I arrived at the theater shortly after 8 AM on Tuesday for a complete run through of Justice Is Mind prior to the festivities that evening. Why? Although we screened the film twenty times before, this was the first screening in a DCP format. Although the file was QC’d (quality control), I had to make sure there were no issues. Here I was sitting alone in a theater watching the highest quality of the film unfold. I normally don’t watch the end credits roll to the end, but this time I did reflecting on the literal army of people involved in the making of Justice Is Mind.
No sooner did my mother and I arrive back in Sturbridge later in the afternoon did the reunion start. First Jeremy Blaiklock, our Director of Photography, joined us for a drink and then Vernon Aldershoff, who stars as Henri Miller, came over to our table for a visit. It was then that this screening took on a new meaning for me—it was a reunion.
One by one they started to arrive. While I have seen the majority of them at various screenings, I was particularly excited to see Robin Ann Rapoport who plays Margaret Miller. The last time I saw her was at the world premiere two years ago. In all honesty, while we are all involved in other projects and jobs, it was like we just saw each other yesterday. So many of us remarked that, for whatever reason, this project has kept the “JIM family” together. But in the end, it does come down to performing for an audience.
As the end credits started to roll for me a second time that day, suddenly the audience started to applaud. We’ve had applause before, but I don’t remember it being this enthusiastic. This was an audience that got the story. They knew when to laugh and when to take certain moments seriously. Their comments after is truly what this process is all about. When a reporter said to me the next day in an email, “The film was excellent! I loved the style! It definitely was similar to Law & Order, like you previously told me!” As a filmmaker accolades like this are always great to hear!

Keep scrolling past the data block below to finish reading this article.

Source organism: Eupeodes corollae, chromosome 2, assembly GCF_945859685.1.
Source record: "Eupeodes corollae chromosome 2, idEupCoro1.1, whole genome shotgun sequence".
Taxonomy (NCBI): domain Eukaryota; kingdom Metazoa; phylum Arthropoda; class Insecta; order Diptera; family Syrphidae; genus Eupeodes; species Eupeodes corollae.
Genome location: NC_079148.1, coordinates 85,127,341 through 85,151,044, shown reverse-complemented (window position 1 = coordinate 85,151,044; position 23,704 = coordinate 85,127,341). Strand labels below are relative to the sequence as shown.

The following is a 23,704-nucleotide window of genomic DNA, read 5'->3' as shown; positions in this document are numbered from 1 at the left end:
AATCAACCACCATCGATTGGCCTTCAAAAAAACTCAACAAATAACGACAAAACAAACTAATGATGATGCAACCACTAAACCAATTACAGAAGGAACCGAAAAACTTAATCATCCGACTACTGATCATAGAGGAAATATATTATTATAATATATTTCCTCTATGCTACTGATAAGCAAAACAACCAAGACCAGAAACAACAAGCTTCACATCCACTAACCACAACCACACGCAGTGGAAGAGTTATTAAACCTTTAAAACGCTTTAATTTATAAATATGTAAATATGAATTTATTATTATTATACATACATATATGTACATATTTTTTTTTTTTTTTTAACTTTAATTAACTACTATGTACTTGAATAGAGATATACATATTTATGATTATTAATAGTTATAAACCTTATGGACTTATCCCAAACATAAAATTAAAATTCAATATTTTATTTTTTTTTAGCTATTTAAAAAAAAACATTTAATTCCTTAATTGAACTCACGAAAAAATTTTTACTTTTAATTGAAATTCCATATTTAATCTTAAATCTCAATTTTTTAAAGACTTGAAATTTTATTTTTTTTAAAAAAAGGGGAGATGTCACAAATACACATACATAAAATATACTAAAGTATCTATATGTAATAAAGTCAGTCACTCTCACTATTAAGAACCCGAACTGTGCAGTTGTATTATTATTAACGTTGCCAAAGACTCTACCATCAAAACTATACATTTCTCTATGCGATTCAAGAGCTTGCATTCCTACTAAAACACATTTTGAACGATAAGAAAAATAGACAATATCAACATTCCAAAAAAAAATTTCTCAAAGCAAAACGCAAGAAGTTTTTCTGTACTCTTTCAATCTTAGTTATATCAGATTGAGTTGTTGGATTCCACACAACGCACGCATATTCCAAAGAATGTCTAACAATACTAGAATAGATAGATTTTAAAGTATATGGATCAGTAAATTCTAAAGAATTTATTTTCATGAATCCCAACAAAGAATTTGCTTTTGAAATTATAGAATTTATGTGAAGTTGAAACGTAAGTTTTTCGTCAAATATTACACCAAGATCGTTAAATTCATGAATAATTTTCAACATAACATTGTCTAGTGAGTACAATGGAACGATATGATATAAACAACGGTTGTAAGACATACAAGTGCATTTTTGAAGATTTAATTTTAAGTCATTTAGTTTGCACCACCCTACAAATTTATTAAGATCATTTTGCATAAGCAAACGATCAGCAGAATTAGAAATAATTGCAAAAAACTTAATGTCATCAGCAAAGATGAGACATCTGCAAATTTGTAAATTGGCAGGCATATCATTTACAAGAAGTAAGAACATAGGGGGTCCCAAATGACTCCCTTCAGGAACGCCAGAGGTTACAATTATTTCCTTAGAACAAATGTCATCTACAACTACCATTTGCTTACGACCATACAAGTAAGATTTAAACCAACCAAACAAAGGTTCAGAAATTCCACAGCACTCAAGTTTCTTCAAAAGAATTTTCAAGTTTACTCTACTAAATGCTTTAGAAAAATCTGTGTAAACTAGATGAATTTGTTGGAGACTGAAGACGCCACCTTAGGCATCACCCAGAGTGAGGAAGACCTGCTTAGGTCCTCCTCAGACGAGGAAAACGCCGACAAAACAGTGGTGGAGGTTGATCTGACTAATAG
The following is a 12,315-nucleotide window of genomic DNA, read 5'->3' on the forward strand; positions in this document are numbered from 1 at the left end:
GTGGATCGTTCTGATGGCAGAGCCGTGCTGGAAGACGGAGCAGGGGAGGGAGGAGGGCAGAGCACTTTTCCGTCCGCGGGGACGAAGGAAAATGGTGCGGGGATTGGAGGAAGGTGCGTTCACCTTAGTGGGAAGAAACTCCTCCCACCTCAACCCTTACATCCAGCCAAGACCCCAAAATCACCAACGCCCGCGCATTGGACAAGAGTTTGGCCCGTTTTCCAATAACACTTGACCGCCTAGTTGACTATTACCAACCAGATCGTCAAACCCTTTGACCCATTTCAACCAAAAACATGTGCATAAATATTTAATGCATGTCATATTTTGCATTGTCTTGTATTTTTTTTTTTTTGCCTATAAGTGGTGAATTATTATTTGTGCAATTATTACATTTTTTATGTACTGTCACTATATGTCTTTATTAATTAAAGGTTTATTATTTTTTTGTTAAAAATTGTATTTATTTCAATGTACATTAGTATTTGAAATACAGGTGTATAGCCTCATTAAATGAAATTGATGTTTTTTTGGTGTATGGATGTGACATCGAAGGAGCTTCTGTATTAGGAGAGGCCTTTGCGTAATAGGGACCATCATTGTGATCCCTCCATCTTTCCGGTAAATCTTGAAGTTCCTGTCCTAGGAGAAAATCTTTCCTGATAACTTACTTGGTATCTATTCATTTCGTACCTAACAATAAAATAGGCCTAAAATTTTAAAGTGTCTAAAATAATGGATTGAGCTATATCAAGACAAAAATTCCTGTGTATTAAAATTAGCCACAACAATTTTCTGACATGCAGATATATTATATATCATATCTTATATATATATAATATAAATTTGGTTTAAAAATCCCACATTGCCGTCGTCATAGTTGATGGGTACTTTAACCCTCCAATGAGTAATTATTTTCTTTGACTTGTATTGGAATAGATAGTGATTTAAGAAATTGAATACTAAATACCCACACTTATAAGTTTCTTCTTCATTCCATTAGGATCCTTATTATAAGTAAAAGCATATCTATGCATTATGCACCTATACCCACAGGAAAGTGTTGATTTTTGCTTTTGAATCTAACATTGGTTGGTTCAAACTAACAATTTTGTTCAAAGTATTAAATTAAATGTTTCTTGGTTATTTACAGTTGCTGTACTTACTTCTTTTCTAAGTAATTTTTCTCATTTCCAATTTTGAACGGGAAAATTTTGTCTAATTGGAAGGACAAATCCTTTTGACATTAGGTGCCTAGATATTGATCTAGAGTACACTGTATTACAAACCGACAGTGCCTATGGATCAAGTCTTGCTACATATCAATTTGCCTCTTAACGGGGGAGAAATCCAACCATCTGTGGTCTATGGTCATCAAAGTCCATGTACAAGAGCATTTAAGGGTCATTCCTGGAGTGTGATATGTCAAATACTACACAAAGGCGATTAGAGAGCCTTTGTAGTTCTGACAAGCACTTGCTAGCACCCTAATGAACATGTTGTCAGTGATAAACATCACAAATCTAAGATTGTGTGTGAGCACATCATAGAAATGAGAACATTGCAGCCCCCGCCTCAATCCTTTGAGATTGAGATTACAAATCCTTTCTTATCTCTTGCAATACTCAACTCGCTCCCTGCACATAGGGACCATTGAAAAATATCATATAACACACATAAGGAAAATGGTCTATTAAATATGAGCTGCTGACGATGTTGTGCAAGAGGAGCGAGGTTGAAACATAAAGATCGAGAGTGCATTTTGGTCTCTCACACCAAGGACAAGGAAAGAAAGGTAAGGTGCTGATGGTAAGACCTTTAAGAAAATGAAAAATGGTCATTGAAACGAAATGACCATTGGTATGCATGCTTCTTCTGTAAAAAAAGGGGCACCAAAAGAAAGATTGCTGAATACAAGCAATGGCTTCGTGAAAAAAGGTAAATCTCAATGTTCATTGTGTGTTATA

After the screening many of us went to dinner and for the first time in the history of this project we just sat and enjoyed each other’s company. And, shockingly, we talked about things other than the film industry! But, of course, we all want to work together again.
I cannot thank the “JIM family” the media and Cinemagic enough for making the second anniversary screening of Justice Is Mind such a special occasion. It’s one for our history books.
So while I continue to present Justice for future screenings, events and distribution possibilities, my primary efforts are focusing on the next project. As the last five years can attest, I don’t jump into projects lightly. I believe in quality over quantity because at the end of the day it all comes down to two words.
Last week I wrote about the five year journey of Justice Is Mind. This past week proved that time, perseverance and indeed patience pays off. Unless you are in the lexicon of the literal handful of filmmakers that can roll out of bed, utter an idea and get national attention, pounding the pavement is what the rest of us do.